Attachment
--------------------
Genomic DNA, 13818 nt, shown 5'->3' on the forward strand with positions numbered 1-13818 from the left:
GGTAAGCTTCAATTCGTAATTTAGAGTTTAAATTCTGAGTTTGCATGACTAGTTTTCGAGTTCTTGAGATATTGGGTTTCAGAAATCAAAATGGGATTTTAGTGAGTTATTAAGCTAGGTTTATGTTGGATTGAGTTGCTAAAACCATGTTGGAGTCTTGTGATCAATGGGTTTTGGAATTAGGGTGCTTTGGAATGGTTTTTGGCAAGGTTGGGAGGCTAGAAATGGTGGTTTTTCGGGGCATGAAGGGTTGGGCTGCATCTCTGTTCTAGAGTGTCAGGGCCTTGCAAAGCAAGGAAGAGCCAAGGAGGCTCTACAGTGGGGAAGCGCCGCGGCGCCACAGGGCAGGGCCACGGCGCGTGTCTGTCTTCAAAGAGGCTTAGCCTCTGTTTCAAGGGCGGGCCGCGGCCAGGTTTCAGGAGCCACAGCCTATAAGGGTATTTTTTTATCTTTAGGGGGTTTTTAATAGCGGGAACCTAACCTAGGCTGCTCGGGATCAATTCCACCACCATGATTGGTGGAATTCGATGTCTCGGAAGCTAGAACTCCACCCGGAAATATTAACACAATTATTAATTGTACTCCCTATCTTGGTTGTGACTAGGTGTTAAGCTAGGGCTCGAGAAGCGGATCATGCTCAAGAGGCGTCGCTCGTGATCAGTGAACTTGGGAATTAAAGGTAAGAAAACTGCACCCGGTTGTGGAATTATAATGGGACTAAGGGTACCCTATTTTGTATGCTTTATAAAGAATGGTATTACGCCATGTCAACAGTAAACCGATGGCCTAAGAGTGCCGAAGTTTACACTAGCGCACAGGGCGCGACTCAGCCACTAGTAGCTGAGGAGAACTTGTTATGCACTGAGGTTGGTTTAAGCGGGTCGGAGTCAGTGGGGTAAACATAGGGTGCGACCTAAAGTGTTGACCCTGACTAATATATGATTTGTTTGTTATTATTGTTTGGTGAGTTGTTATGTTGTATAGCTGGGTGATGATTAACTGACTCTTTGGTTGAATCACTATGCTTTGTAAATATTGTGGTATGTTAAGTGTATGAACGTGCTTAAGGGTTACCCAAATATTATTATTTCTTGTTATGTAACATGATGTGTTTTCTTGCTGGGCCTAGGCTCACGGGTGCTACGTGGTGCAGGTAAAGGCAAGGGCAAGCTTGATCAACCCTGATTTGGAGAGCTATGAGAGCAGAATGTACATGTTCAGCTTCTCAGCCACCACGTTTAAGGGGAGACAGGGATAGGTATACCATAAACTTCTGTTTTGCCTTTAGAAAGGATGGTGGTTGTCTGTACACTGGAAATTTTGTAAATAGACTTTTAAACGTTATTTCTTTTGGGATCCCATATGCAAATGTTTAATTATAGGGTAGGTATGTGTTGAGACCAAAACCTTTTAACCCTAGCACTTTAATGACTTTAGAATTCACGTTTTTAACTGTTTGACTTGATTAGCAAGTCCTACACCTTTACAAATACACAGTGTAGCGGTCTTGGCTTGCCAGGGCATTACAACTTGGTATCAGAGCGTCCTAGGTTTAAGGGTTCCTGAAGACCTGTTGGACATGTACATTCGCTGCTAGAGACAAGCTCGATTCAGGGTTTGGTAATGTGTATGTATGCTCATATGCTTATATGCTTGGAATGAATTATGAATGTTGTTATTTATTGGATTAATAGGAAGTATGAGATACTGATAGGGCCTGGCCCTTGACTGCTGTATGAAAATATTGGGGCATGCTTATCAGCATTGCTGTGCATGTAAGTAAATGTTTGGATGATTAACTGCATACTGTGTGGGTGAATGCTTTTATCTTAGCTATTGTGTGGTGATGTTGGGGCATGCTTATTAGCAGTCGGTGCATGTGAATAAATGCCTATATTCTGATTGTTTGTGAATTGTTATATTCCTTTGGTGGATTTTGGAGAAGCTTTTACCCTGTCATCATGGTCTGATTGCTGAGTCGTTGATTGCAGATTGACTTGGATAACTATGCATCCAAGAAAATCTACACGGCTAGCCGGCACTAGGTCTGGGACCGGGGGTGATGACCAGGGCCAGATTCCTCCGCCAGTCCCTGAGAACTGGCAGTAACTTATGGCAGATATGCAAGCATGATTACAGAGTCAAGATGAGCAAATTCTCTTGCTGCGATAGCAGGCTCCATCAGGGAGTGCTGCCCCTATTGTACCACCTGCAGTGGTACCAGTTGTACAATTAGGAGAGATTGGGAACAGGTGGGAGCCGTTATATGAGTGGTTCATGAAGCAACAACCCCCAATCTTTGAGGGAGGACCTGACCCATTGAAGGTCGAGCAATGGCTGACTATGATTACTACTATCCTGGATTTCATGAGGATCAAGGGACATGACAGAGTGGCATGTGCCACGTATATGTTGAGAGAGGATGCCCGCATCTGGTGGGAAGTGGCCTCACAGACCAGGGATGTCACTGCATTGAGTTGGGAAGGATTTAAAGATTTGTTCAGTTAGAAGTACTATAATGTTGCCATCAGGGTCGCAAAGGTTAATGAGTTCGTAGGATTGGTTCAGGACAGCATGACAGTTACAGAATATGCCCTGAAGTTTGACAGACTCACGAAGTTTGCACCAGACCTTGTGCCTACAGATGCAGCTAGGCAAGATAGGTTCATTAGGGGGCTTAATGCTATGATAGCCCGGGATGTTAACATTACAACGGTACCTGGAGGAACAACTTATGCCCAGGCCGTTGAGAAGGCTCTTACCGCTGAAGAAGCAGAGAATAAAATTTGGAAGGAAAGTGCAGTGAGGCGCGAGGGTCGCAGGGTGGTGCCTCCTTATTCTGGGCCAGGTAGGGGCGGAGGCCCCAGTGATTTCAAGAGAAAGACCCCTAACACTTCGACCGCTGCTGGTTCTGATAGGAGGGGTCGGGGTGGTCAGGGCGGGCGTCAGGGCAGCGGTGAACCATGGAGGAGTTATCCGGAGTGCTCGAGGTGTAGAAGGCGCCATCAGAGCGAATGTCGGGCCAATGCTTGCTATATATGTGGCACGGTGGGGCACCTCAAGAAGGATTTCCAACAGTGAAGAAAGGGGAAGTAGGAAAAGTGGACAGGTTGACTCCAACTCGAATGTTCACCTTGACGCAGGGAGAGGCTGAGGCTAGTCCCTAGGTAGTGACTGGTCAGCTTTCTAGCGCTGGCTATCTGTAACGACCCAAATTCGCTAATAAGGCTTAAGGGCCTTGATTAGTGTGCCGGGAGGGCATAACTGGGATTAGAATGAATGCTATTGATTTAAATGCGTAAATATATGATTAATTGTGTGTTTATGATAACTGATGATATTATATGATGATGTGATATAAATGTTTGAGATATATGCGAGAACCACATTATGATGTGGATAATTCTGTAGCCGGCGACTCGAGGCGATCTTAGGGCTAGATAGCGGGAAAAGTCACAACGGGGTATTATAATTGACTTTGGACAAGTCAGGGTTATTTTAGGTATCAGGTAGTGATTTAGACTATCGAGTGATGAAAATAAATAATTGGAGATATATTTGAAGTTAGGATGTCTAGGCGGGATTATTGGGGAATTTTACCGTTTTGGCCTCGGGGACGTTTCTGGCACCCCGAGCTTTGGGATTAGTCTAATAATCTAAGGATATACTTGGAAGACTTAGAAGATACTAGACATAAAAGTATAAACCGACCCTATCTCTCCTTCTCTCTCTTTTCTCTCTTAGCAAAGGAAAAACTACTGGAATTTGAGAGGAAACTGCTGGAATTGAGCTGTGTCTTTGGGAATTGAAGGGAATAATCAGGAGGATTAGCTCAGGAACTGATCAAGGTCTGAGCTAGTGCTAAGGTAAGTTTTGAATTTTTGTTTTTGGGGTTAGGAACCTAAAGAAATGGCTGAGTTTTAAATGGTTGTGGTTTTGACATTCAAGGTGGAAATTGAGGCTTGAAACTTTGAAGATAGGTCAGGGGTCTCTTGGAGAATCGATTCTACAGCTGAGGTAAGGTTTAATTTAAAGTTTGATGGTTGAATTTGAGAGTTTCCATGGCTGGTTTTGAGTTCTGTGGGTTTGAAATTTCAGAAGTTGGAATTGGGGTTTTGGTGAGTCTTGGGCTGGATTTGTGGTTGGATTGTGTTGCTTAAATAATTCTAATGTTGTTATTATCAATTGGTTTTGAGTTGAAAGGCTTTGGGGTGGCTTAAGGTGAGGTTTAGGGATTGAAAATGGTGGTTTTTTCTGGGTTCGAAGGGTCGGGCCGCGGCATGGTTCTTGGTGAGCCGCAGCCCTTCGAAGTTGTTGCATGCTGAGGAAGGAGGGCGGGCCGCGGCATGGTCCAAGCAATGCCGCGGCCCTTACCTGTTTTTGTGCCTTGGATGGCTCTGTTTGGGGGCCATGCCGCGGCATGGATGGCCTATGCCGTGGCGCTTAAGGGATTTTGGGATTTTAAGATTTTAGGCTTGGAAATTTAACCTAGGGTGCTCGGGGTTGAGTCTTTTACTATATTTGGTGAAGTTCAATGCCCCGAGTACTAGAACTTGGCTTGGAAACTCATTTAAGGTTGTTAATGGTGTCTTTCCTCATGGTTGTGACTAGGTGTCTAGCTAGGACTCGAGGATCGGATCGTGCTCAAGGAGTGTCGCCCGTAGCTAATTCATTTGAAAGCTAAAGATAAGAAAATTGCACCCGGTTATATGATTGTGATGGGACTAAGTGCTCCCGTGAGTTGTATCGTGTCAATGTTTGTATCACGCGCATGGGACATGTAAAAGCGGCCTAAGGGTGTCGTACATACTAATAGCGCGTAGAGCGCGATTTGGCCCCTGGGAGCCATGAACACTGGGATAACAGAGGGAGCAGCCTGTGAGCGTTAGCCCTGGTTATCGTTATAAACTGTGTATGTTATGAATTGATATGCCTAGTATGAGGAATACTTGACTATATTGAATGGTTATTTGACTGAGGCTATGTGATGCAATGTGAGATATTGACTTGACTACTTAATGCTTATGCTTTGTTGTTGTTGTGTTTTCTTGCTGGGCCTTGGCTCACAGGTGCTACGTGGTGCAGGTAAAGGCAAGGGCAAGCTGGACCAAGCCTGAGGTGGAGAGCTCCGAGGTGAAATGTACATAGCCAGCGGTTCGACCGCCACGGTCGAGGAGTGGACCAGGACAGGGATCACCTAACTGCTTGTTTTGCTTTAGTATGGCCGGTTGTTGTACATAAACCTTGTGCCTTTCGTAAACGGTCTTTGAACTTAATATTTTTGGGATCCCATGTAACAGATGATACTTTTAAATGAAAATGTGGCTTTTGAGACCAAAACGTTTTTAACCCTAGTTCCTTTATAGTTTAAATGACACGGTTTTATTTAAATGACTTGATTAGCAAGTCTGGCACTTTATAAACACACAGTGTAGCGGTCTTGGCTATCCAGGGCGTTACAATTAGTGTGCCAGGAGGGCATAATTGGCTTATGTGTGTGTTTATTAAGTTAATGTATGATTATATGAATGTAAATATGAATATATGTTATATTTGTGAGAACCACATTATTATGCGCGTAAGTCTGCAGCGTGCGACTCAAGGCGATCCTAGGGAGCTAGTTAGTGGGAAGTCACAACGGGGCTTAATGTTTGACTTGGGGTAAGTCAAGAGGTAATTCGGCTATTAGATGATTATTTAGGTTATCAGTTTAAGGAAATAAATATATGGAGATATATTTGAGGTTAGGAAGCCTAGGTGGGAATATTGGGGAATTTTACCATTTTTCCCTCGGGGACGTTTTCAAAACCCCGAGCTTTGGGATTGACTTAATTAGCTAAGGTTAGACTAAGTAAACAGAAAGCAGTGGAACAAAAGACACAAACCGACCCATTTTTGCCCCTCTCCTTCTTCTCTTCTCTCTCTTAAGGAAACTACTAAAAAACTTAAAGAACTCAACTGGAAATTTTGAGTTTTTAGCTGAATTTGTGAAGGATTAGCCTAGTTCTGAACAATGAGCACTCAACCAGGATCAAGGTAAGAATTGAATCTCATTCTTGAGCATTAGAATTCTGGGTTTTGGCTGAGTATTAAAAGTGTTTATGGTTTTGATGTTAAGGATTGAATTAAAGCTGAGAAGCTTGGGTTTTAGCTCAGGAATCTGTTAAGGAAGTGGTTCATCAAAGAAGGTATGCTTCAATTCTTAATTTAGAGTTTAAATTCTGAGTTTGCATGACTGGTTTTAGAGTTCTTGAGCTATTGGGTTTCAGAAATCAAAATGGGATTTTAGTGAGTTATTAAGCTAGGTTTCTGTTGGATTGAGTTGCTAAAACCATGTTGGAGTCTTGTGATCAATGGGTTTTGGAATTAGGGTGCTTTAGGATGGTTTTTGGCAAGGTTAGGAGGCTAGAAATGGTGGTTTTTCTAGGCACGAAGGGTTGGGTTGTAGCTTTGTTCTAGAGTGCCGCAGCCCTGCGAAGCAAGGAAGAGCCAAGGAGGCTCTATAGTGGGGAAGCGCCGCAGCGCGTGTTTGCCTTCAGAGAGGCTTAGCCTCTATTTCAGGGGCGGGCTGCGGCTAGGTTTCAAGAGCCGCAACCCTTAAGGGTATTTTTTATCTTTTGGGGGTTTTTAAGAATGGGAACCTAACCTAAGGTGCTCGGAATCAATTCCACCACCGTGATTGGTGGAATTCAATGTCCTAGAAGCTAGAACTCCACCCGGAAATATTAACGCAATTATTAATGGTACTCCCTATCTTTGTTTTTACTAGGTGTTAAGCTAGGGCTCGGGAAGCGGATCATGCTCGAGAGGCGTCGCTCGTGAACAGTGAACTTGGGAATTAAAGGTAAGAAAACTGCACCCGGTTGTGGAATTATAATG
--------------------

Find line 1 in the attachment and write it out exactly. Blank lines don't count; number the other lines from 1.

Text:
Genomic DNA, 13818 nt, shown 5'->3' on the forward strand with positions numbered 1-13818 from the left: